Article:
Content note: coming out, misgendering, depression, anxiety, mentions of cissexism
I arrived in Cambridge in January with my old name. Only one person in the world – my girlfriend – knew me as anything else. There was not a single item of clothing in my big, half-broken bag which had not once been placed by a retail worker under an obnoxious ‘Men’ sign. I dragged the bag to Selwyn, a scenic, cosy college of 400 students, and upon entering my room I was greeted by the tall mirror with which I have grown an uncomfortable affinity.
Looking back was the same figure as always – a fairly skinny being with shaggy hair, a bit of stubble poking through on the chin, adorned with one of the many bland, grey jumpers that had become a staple of my appearance. My arms were held out comically wide as always, like a cowboy, or George W. Bush, as if to exude powerful maleness. Every element of my body language had been carefully rehearsed to leave people in no doubt – what you see here is an exemplary specimen; a confident, comfortable man.
I am none of those things. Keeping up the act was exhausting. In fact, I could barely maintain a conversation because my mind was so preoccupied with checking and re-checking that each part of my body was properly conforming to ‘Man.exe’.
Needless to say, this caused severe anxiety. I mentioned it to a counsellor in 2013, who suggested I join the CUSU trans mailing list to get me in contact with like-minded people. CUSU LGBT+ holds a weekly trans coffee event. I desperately wanted to go, but every week would be the same. I would see the email reminder stating the time, place, and that the table could be identified by the toy ostriches sitting on it. I would think: ‘OK, this week I will go!’ I never did. I was far too nervous. What were the others going to think if I turned up looking so obviously male and say I am a woman? Of course, this was a silly thought, but it made enough sense at the time to keep me contained in my anxious little bubble. It went on like this for a year.
But early in Lent term, 2015, I reached a vital conclusion. I was not getting any less lonely. I was not feeling any more comfortable with living the way I was. So I went to trans coffee – I forced myself to, even as my head wished to turn back. I got there, bought myself a hot chocolate, and approached the table with the famed ostriches, this time riding on the back of a dragon. The others asked me for my name and pronouns, as they do for everyone. I forced the words past my panicking heart: ‘Mariah; she/her pronouns.’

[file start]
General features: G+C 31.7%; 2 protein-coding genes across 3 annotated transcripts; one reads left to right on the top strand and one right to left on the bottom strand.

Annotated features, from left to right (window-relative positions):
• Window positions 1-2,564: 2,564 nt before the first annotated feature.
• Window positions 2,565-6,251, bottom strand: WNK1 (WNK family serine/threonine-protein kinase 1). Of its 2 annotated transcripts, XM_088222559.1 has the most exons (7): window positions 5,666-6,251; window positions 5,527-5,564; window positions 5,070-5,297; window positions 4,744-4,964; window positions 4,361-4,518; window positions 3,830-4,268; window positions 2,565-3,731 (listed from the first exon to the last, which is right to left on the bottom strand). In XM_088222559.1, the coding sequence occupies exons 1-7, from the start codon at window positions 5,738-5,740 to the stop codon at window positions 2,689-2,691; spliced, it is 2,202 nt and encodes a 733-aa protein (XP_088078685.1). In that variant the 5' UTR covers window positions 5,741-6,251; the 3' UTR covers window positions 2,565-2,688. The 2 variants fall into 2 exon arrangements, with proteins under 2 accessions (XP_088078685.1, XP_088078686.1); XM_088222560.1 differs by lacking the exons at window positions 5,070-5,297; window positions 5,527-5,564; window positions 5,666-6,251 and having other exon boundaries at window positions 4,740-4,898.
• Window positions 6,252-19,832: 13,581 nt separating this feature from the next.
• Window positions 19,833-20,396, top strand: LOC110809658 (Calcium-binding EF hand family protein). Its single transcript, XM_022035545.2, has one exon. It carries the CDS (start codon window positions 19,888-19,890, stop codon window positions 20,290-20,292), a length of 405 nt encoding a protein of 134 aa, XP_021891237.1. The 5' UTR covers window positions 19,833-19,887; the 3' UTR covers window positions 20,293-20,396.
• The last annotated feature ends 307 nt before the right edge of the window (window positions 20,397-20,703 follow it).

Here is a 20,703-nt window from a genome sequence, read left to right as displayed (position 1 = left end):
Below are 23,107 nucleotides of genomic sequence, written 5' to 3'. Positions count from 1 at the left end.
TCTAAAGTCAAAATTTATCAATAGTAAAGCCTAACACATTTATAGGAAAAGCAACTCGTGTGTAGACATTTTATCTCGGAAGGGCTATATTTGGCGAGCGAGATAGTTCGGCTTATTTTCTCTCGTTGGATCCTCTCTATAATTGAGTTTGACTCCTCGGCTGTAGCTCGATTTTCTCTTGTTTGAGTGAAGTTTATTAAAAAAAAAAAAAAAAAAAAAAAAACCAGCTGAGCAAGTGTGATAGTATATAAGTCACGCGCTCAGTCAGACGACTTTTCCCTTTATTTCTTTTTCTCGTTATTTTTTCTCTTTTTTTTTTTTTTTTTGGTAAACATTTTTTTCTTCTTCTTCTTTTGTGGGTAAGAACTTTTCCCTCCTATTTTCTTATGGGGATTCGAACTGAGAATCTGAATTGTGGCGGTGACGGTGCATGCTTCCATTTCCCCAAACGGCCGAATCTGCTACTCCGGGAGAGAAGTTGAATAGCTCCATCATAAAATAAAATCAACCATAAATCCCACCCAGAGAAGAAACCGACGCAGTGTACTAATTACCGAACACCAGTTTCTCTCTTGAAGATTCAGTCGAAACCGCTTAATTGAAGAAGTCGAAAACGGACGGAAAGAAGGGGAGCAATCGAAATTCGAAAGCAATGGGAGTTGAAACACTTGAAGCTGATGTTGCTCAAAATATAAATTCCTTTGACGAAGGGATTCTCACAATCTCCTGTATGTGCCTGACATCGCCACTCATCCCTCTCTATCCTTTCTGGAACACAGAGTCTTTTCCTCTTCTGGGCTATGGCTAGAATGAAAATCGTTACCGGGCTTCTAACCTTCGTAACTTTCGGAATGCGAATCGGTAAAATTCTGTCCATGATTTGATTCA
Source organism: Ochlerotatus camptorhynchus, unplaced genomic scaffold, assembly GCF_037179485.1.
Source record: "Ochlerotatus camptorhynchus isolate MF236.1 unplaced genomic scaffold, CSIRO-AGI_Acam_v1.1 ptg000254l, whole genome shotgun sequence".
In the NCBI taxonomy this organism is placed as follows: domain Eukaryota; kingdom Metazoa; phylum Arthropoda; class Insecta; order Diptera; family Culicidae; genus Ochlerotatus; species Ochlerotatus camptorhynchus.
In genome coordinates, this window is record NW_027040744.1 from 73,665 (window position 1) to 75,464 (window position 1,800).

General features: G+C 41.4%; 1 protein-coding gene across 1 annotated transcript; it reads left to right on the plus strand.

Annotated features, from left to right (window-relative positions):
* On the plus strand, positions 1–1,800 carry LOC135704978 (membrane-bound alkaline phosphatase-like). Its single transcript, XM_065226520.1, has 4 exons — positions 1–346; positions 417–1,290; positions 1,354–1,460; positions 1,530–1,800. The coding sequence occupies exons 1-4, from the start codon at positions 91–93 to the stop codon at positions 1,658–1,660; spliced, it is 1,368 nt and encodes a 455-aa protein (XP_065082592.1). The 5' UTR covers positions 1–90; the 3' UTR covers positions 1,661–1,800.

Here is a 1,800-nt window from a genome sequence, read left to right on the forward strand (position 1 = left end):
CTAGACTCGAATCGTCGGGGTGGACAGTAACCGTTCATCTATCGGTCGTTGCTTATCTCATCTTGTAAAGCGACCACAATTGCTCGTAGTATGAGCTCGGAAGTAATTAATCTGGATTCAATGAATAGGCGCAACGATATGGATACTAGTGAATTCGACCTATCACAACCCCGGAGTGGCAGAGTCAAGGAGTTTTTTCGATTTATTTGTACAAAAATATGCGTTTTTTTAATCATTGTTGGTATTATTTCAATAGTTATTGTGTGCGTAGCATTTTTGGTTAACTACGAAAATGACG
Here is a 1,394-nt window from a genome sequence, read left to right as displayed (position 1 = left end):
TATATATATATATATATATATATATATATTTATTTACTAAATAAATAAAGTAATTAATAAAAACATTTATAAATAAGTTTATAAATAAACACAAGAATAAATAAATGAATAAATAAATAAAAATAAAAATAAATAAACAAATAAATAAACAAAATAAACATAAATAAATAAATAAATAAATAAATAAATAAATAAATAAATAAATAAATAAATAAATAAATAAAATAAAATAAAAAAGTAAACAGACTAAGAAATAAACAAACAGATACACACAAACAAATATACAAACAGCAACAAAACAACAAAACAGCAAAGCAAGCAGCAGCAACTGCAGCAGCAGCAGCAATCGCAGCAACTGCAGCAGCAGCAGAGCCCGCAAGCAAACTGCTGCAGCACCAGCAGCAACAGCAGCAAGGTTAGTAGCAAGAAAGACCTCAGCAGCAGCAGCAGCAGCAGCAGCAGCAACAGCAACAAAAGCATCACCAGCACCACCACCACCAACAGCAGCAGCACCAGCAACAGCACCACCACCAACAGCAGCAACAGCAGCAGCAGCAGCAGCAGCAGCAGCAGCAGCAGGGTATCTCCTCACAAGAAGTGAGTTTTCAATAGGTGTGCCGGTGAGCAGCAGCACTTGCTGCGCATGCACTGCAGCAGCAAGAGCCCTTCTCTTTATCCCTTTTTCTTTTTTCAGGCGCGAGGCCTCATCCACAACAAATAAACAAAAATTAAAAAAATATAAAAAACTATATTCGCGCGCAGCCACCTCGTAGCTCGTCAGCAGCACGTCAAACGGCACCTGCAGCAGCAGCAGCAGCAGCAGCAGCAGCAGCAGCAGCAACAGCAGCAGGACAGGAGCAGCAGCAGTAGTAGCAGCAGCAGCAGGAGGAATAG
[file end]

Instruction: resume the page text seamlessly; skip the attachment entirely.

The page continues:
And so that was that. For the first time since telling my girlfriend almost four years ago, I ‘came out’. It was one of those moments that look mundane to everyone else, but for me it was life-changing, and it opened the floodgates. Over the coming weeks I came out to my tutor, director of studies, supervisor, and my fellow second-year historians at Selwyn. Cambridge was going to be my safe place, where I would be Mariah full-time. It feels good. A friend told me about the term ‘gender euphoria’. That’s probably the best way to describe it.
Of course, I am still the same socially anxious, slightly awkward, clumsy individual that I always have been. But now the future looks infinitely less grim. I have met some truly spectacular friends who have helped me rebuild my confidence. Together with them, I have started to transform my wardrobe, and, slowly, adapt the way I present in public. I can hardly imagine a better place to do this than Cambridge. The support systems diligently built by generations of LGBT+ students have been indispensable in beginning a new chapter of my life, and for this I am enormously grateful.
But my own positive experience has made me convinced that the work towards making Cambridge a safe place for LGBT+ students is far from over. We still hear of homophobia, transphobia, cissexism, and flat-out ignorance dished out by students and staff alike. LGBT+ students at Cambridge today will, by and large, have a much easier time than our predecessors just 10 years ago. But the job is far from done, and problems persist. For trans students, even basic human functions like going to the bathroom present dilemmas in our own colleges and faculties.
I went home at the end of Lent term feeling very strange. Coming out is one of the best things I have ever done. But as my emotional highs were magnified, so too were the lows. My depressive bouts began to hit harder and faster. Among many other things, this was a result of heightened anxiety about being accepted. One day I will have to face the ‘real’ world, outside the accepting Cambridge bubble. For now, it will have to suffice that this day is yet to come.
Normally I would love returning to all the home comforts of my little cottage. This time I didn’t want to get on the bus. I could be myself at Cambridge. In my hometown I would be returning to my old name, old clothes, and old pronouns. But at least now I know there is a place out there where ‘Mariah’ is my day-to-day reality. Others still struggle. Many students still feel isolated, lonely, scared, stressed, depressed, anxious, and misunderstood. The work must go on.
Mariah Hickman (GR. Features Contributor)